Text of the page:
Friday 25 July 1662

At the office all the morning, reading Mr. Holland’s discourse of the Navy, lent me by Mr. Turner, and am much pleased with them, they hitting the very diseases of the Navy, which we are troubled with now-a-days. I shall bestow writing of them over and much reading thereof.

This morning Sir W. Batten came in to the office and desired to speak with me; he began by telling me that he observed a strangeness between him and me of late, and would know the reason of it, telling me he heard that I was offended with merchants coming to his house and making contracts there. I did tell him that as a friend I had spoke of it to Sir W. Pen and desired him to take a time to tell him of it, and not as a backbiter, with which he was satisfied, but I find that Sir W. Pen has played the knave with me, and not told it from me as a friend, but in a bad sense. He also told me that he heard that exceptions were taken at his carrying his wife down to Portsmouth, saying that the King should not pay for it, but I denied that I had spoke of it, nor did I. At last he desired the difference between our wives might not make a difference between us, which I was exceedingly glad to hear, and do see every day the fruit of looking after my business, which I pray God continue me in, for I do begin to be very happy. Dined at home, and so to the office all the afternoon again, and at night home and to bed.

26 Annotations

First Reading

Terry F.  •  Link

"reading Mr. Holland's discourse of the Navy, lent me by Mr. Turner, and am much pleased with them, they hitting the very diseases of the Navy, which we are troubled with now- a-days. I shall bestow writing of them over and much reading thereof.”

L&M note: “John Hollond (Surveyor of the Navy, 1649-52) had written two discourses on naval administration (dated 1638 and 1659) dealing with abuses in victualling, dead-pays, misuse of stores etc. The second (much the fuller) had been revised in 1661 and dedicated to the Duke of York. Both now circulated in MS [samizdat]….Pepys had copies made of each and had them bound [18 Dec.1662]….The second seems to have been made from Coventry’s copy now at Longleat. There is also a copy of the first discourse (in three clerical hands) in Pepys’s papers in Rawl…. For Pepys’ use of them, see below, ix.[1668] 489 and n. 2. They were published for the first time by Dr. J. R. Tanner in 1896 for the Naval Records Society.” Hollond, John…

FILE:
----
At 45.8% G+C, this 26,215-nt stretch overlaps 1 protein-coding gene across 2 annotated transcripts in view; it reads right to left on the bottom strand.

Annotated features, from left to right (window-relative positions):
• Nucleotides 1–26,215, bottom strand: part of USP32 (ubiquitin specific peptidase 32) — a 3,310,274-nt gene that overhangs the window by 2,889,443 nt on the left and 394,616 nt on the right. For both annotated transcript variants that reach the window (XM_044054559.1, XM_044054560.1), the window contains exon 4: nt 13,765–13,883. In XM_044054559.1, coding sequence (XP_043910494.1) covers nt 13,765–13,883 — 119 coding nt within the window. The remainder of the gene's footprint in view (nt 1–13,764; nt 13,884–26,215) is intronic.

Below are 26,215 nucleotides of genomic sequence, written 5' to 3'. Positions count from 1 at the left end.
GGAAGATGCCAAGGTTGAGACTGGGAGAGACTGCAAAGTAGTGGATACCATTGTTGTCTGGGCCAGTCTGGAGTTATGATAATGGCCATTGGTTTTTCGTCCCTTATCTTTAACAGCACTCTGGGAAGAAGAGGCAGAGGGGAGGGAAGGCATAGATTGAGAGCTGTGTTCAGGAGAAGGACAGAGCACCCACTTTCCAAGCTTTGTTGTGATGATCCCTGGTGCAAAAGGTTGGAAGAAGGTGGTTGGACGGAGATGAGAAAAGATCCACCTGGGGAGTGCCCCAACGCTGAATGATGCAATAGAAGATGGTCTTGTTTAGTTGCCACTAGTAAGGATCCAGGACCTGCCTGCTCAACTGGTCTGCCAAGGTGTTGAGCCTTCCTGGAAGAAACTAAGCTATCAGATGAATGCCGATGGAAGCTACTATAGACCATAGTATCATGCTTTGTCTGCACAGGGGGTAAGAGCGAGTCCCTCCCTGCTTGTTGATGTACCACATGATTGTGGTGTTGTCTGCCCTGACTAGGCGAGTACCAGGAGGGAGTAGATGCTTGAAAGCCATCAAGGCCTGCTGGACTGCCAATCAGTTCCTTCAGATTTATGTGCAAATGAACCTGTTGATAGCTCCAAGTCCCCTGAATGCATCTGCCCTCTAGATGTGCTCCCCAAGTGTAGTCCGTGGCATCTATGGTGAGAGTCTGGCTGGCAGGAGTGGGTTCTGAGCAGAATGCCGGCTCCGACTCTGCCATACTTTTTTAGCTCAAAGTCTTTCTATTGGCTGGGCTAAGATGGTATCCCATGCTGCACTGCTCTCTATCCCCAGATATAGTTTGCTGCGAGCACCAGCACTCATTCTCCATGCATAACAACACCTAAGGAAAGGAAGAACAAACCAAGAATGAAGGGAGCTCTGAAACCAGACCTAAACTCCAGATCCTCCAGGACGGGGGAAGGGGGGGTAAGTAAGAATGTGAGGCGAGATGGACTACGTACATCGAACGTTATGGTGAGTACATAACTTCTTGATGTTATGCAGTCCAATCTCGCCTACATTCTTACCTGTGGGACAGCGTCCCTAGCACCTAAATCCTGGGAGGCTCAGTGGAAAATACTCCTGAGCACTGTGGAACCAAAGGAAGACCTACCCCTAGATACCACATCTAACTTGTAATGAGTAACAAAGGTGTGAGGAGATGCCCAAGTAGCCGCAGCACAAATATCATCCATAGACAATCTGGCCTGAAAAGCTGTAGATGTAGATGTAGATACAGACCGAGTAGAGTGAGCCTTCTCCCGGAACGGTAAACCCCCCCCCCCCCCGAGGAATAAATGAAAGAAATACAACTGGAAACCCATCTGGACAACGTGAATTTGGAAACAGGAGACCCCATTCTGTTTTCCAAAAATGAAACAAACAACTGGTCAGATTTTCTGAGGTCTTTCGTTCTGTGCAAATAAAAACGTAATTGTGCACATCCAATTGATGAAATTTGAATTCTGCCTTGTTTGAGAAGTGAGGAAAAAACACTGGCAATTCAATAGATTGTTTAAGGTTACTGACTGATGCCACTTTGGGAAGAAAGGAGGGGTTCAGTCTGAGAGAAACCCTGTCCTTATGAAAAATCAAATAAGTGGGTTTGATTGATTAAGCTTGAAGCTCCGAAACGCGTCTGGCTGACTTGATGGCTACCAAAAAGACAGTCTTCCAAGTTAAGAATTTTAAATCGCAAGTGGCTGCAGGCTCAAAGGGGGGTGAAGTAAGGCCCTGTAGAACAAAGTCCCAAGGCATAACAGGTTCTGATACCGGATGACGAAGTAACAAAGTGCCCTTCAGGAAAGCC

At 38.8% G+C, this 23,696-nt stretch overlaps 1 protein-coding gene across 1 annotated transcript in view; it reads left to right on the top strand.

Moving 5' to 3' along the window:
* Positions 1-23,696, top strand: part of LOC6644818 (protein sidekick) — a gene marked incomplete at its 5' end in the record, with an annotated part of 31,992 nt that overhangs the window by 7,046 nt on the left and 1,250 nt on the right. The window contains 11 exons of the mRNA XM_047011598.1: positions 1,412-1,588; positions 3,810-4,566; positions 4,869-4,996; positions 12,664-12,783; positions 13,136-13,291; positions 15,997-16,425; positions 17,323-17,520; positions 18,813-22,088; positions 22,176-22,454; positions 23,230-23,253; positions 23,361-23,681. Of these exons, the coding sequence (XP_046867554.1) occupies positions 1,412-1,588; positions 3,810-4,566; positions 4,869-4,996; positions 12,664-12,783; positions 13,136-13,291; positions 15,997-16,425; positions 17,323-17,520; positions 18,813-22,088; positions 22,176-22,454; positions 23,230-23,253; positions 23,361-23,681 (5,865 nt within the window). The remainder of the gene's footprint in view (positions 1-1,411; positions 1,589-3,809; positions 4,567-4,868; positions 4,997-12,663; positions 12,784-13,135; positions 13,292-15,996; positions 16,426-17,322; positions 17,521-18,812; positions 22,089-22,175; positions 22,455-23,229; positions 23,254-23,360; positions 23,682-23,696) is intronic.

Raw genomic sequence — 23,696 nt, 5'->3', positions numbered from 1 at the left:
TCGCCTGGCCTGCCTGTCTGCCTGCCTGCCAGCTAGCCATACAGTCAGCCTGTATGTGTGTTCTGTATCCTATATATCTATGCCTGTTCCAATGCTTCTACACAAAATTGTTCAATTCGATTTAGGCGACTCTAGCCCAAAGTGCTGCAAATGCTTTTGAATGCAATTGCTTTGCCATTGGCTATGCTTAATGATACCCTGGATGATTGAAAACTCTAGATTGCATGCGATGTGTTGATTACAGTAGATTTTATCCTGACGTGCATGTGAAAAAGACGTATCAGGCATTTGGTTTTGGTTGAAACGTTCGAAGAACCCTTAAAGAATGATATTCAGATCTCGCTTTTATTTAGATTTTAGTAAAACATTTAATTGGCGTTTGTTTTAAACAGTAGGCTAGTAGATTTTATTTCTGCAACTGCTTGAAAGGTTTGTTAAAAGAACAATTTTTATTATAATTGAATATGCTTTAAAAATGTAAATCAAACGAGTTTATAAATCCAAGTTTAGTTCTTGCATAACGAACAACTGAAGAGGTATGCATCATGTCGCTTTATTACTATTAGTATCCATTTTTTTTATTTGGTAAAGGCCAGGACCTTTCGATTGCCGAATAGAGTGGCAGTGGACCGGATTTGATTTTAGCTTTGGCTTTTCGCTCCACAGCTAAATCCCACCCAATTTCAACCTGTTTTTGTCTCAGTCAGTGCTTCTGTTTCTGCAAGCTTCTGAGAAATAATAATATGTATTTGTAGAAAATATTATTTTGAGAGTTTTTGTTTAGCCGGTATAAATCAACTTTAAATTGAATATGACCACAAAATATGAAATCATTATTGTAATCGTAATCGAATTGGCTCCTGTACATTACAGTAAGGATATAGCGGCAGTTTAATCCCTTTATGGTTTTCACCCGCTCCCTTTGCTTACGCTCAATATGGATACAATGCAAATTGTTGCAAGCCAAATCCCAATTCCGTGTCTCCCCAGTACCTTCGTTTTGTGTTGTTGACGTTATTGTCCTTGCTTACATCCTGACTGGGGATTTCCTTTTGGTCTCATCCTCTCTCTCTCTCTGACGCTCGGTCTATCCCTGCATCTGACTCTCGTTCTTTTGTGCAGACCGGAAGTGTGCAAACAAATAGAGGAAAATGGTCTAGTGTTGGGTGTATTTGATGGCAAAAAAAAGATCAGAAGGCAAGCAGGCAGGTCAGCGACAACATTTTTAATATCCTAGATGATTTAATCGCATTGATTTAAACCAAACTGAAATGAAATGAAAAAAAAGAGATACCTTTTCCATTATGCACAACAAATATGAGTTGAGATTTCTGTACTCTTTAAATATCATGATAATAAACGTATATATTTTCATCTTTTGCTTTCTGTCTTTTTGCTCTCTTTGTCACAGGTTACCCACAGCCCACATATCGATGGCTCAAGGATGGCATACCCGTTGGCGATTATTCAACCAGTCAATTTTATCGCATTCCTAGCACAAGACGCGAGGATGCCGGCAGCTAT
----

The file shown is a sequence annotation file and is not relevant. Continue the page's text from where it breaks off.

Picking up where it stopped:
We first saw Mr. Hollond (also misspelled “Holland”) as an activist in “rightsizing” the Navy, Fri 30 Nov,1660, after the King was brought back from Holland. “Sir G. Carteret did give us an account how Mr. Holland [sic]…intend[ed] to prevail with the Parliament to try his project of discharging the seamen all at present by ticket, and so promise interest to all men that will lend money upon them at eight per cent, for so long as they are unpaid; whereby he do think to take away the growing debt, which do now lie upon the kingdom for lack of present money to discharge the seamen.…
Early the following week, the Navy Office presented a 50% cash/ 50% in four months compromise to the Duke of York; Pepys’s written version of the proposal presented to the others “was well liked…, and I wrote it fair for Sir. G. Carteret to show to the King, and so it is to go to the Parliament.”… The paying the remaining ships began that Thursday.…
(Sorry for the size of this post.)

Bradford  •  Link

I must have been out on the leads; what "difference" has there been between Elizabeth and Mrs. Batten?

Robert Gertz  •  Link

"The Difference..."

Sam has sneakily rewritten Diary history. He delighted a while back when Jane made fun of Lady Batten's way of calling her maid Nan and was pleased to see both Elisabeth and Jane giving milady the air. I believe at about that time Lady Batten even went to the trouble of speaking to Sam about it and he gave her some hot air and then (very poorly) pretended to be annoyed with Jane and the Missus. It seems to relate to Lady Batten's shady rep and relative youth, but Sam has definitely been encouraging it, with glee...

Robert Gertz  •  Link

All-in-all, I have to say I think the Sirs Penn and Batten have been very patient and tolerant of Lord Sandwich's upstart cousin...True, he can probably run rings around them in the office but he's never seen a shot fired in anger, never commanded a ship.

Why they don't arrange a shipboard accident for the little...Is one of the Diary's great mysteries. But he is Sandwich's boy...And I suppose he entertains them as well as us.

A. De Araujo  •  Link

"they hitting the very diseases of the Navy"
Scurvy and what else?

Nate Lockwood  •  Link

I took it to mean mis- and mal-administration, fraud, waste, and abuse.

David Quidnunc  •  Link